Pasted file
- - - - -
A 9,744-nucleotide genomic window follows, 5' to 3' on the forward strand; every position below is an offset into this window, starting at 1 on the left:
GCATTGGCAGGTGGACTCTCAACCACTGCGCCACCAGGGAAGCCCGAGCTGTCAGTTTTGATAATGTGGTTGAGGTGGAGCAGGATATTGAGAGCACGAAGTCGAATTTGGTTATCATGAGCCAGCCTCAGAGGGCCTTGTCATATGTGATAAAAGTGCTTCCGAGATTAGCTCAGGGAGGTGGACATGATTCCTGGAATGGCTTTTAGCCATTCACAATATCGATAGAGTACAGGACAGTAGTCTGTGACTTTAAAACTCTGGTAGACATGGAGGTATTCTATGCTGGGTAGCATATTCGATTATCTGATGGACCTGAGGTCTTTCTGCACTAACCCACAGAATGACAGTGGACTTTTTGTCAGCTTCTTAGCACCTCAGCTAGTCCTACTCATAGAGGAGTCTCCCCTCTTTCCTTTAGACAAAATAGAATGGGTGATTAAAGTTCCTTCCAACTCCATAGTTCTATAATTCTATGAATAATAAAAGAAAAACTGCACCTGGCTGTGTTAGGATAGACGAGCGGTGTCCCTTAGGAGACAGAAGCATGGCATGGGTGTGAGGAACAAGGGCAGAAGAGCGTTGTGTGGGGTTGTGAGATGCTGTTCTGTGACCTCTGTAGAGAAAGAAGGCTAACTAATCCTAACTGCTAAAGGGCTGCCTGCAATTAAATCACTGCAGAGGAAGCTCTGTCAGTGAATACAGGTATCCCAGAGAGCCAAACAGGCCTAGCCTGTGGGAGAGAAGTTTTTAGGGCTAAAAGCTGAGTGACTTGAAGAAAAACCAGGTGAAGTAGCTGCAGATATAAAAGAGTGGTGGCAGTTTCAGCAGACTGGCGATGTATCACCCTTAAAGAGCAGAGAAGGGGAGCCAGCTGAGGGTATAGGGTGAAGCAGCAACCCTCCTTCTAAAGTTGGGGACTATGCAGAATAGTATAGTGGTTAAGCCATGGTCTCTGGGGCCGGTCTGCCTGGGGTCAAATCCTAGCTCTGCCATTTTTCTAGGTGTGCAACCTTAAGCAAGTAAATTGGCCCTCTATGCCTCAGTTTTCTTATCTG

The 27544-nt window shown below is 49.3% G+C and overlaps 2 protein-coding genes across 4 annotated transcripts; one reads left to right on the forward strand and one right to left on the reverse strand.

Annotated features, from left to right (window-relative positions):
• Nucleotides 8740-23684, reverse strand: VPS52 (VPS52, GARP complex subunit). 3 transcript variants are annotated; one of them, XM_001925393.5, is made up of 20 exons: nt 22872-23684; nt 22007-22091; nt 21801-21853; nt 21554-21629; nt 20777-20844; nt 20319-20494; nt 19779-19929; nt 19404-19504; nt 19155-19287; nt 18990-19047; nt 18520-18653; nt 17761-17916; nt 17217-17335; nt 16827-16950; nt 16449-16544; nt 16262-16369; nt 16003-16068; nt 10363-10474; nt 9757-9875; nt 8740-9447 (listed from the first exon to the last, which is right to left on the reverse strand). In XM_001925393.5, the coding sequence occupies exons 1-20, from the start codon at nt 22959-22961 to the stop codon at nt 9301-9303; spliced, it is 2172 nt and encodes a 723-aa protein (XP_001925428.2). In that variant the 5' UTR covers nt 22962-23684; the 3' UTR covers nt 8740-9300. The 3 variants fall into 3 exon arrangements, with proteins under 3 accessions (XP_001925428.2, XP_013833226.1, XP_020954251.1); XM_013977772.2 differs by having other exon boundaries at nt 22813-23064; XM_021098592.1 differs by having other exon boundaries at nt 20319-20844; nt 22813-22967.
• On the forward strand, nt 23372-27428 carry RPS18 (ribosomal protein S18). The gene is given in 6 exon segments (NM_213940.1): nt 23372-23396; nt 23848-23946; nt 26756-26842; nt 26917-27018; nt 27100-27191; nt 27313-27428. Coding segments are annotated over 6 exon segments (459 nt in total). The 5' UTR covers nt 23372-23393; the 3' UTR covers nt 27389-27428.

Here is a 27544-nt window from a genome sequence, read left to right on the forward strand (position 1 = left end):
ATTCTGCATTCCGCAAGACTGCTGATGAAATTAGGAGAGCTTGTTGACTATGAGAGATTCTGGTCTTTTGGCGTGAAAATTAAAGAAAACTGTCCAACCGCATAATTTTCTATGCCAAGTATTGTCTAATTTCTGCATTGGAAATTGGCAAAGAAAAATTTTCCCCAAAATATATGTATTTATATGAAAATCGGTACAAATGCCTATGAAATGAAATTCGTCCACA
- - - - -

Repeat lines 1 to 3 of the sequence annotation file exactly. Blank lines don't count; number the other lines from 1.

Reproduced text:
A 9,744-nucleotide genomic window follows, 5' to 3' on the forward strand; every position below is an offset into this window, starting at 1 on the left:
GCATTGGCAGGTGGACTCTCAACCACTGCGCCACCAGGGAAGCCCGAGCTGTCAGTTTTGATAATGTGGTTGAGGTGGAGCAGGATATTGAGAGCACGAAGTCGAATTTGGTTATCATGAGCCAGCCTCAGAGGGCCTTGTCATATGTGATAAAAGTGCTTCCGAGATTAGCTCAGGGAGGTGGACATGATTCCTGGAATGGCTTTTAGCCATTCACAATATCGATAGAGTACAGGACAGTAGTCTGTGACTTTAAAACTCTGGTAGACATGGAGGTATTCTATGCTGGGTAGCATATTCGATTATCTGATGGACCTGAGGTCTTTCTGCACTAACCCACAGAATGACAGTGGACTTTTTGTCAGCTTCTTAGCACCTCAGCTAGTCCTACTCATAGAGGAGTCTCCCCTCTTTCCTTTAGACAAAATAGAATGGGTGATTAAAGTTCCTTCCAACTCCATAGTTCTATAATTCTATGAATAATAAAAGAAAAACTGCACCTGGCTGTGTTAGGATAGACGAGCGGTGTCCCTTAGGAGACAGAAGCATGGCATGGGTGTGAGGAACAAGGGCAGAAGAGCGTTGTGTGGGGTTGTGAGATGCTGTTCTGTGACCTCTGTAGAGAAAGAAGGCTAACTAATCCTAACTGCTAAAGGGCTGCCTGCAATTAAATCACTGCAGAGGAAGCTCTGTCAGTGAATACAGGTATCCCAGAGAGCCAAACAGGCCTAGCCTGTGGGAGAGAAGTTTTTAGGGCTAAAAGCTGAGTGACTTGAAGAAAAACCAGGTGAAGTAGCTGCAGATATAAAAGAGTGGTGGCAGTTTCAGCAGACTGGCGATGTATCACCCTTAAAGAGCAGAGAAGGGGAGCCAGCTGAGGGTATAGGGTGAAGCAGCAACCCTCCTTCTAAAGTTGGGGACTATGCAGAATAGTATAGTGGTTAAGCCATGGTCTCTGGGGCCGGTCTGCCTGGGGTCAAATCCTAGCTCTGCCATTTTTCTAGGTGTGCAACCTTAAGCAAGTAAATTGGCCCTCTATGCCTCAGTTTTCTTATCTG

The 27544-nt window shown below is 49.3% G+C and overlaps 2 protein-coding genes across 4 annotated transcripts; one reads left to right on the forward strand and one right to left on the reverse strand.